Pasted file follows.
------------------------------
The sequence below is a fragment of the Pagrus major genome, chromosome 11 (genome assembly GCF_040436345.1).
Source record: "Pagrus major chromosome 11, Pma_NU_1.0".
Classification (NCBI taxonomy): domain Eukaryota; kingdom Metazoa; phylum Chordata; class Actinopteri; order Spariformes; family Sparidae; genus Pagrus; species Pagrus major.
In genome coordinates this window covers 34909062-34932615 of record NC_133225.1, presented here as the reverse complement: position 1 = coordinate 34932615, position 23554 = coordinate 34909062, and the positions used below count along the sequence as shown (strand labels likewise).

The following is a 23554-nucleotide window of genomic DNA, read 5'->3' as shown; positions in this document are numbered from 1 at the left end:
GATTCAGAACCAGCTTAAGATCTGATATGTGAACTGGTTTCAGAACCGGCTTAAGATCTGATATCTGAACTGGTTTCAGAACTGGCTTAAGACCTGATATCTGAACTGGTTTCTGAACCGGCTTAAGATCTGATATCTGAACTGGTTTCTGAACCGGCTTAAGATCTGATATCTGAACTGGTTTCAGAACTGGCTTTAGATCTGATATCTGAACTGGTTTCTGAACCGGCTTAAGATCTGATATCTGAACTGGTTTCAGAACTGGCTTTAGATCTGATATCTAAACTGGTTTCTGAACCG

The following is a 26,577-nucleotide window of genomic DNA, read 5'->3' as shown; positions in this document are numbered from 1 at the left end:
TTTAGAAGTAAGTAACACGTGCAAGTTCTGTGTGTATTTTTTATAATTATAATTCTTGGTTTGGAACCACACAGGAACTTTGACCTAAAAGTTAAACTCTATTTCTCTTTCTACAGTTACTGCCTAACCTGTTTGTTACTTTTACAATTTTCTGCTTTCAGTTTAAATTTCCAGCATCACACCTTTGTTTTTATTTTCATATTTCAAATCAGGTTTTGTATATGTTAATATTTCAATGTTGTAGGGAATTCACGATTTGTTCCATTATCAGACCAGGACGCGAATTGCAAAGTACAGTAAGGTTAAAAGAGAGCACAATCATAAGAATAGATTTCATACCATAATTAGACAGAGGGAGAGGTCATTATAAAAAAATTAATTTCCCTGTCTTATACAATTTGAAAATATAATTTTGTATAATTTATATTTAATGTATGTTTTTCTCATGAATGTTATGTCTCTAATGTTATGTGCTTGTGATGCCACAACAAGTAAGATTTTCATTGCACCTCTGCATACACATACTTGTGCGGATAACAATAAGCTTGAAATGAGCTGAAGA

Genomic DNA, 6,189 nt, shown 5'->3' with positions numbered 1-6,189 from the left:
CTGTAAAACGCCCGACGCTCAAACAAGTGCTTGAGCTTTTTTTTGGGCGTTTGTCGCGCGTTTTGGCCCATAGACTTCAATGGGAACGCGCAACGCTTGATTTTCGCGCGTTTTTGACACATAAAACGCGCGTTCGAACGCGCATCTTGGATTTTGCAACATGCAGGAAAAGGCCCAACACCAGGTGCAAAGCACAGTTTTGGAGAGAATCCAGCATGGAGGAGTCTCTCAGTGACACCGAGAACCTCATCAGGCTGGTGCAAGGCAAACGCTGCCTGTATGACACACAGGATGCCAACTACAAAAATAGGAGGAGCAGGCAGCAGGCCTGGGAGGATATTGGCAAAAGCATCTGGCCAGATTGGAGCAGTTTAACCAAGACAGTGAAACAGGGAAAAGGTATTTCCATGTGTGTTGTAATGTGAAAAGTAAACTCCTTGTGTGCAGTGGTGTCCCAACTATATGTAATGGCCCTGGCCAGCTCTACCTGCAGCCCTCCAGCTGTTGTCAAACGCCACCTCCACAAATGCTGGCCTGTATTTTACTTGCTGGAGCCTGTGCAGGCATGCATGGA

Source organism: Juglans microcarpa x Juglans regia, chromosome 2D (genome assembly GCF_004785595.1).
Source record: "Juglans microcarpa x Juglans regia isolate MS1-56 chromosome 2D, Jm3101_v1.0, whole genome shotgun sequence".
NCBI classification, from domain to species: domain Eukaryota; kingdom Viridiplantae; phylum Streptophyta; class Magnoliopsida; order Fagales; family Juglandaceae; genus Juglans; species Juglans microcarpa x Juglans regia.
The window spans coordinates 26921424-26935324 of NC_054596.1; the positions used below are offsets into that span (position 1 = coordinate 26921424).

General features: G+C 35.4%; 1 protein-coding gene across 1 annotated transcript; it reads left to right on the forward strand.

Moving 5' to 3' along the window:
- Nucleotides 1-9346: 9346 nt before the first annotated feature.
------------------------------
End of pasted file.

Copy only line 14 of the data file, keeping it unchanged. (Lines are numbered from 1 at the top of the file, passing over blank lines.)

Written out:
The window spans coordinates 26921424-26935324 of NC_054596.1; the positions used below are offsets into that span (position 1 = coordinate 26921424).